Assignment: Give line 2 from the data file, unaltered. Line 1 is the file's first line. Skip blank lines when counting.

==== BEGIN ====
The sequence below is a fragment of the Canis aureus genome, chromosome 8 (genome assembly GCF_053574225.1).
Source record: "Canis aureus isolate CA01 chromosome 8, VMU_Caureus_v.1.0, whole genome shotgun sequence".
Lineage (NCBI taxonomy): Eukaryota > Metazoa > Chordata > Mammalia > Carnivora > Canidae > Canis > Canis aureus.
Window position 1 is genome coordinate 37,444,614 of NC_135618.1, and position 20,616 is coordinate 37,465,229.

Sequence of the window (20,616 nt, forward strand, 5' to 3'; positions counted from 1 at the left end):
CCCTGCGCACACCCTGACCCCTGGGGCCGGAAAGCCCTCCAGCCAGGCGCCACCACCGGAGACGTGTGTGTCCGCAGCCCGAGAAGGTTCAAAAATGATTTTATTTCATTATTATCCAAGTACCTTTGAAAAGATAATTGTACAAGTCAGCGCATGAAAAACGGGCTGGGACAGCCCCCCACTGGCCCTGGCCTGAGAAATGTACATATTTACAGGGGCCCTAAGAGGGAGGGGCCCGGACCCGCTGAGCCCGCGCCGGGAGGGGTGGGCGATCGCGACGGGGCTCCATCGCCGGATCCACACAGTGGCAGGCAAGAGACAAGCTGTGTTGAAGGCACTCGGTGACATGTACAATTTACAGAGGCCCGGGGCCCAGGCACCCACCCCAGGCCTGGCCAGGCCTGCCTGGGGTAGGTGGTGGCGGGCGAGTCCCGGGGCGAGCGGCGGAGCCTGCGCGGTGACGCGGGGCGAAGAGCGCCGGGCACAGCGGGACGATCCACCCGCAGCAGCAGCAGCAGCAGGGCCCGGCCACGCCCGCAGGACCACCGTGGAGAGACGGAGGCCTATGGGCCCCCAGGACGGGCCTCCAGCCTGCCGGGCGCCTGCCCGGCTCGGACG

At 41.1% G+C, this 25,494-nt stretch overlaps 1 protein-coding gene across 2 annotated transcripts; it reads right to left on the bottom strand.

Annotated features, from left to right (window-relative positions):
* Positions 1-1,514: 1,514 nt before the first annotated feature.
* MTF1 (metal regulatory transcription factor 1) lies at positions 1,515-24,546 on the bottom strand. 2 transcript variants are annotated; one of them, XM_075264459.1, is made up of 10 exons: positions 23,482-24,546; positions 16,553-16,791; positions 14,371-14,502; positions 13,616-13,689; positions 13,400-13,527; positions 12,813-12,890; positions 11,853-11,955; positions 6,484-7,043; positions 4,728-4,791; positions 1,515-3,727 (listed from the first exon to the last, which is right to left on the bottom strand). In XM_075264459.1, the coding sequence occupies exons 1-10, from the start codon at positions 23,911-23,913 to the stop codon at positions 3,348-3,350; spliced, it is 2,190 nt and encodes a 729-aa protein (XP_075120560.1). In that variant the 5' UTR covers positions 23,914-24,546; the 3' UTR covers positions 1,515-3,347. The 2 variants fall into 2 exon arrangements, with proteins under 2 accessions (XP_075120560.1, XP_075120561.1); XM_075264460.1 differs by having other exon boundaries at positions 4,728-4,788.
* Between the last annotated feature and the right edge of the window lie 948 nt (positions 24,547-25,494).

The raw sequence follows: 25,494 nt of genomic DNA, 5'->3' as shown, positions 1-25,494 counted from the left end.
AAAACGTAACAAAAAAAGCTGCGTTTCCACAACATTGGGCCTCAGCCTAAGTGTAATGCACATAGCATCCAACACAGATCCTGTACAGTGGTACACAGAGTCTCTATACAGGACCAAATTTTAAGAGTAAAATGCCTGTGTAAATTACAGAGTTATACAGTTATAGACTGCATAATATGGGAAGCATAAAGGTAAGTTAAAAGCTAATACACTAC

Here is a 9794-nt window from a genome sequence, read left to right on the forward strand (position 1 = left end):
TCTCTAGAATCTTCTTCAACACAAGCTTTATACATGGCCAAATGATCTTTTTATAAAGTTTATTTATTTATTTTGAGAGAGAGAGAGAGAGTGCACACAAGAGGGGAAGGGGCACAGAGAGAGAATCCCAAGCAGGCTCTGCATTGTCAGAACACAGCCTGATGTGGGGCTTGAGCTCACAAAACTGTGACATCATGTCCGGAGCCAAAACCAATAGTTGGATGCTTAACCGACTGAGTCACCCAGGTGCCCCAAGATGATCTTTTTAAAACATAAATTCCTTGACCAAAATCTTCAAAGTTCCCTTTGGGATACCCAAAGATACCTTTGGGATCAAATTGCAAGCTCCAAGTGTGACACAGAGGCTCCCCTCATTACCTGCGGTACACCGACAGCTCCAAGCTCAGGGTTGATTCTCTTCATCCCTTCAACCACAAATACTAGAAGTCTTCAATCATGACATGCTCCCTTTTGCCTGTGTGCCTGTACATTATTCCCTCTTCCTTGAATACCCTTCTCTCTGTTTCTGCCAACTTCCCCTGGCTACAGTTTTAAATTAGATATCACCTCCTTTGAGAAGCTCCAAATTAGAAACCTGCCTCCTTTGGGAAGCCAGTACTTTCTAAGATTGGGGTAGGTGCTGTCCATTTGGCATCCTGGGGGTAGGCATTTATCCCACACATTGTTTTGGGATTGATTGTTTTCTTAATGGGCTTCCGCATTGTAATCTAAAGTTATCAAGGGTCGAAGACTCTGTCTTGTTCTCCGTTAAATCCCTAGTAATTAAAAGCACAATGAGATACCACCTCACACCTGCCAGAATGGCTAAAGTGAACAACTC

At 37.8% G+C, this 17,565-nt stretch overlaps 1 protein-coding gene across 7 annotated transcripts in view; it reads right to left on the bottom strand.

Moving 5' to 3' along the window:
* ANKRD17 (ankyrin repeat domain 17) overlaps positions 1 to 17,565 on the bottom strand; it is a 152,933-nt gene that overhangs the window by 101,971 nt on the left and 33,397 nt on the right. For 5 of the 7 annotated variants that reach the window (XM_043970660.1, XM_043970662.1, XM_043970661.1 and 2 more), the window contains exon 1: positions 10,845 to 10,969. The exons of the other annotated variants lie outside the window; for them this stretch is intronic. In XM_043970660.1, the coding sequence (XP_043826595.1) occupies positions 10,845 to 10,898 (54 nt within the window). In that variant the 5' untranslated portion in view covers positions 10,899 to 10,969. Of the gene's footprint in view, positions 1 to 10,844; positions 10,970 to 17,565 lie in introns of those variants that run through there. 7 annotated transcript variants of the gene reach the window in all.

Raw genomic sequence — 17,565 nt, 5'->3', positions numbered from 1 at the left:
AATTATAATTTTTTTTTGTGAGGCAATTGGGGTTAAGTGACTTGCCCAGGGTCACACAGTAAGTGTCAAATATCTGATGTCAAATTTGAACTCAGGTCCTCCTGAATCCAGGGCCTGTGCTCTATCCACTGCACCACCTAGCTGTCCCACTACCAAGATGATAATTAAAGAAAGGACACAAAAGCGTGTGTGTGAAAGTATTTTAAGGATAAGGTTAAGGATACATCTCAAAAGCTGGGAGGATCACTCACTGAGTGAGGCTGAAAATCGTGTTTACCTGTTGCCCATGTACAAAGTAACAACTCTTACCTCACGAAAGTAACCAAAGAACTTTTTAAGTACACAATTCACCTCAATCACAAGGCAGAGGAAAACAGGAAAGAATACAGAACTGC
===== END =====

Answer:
Source record: "Canis aureus isolate CA01 chromosome 8, VMU_Caureus_v.1.0, whole genome shotgun sequence".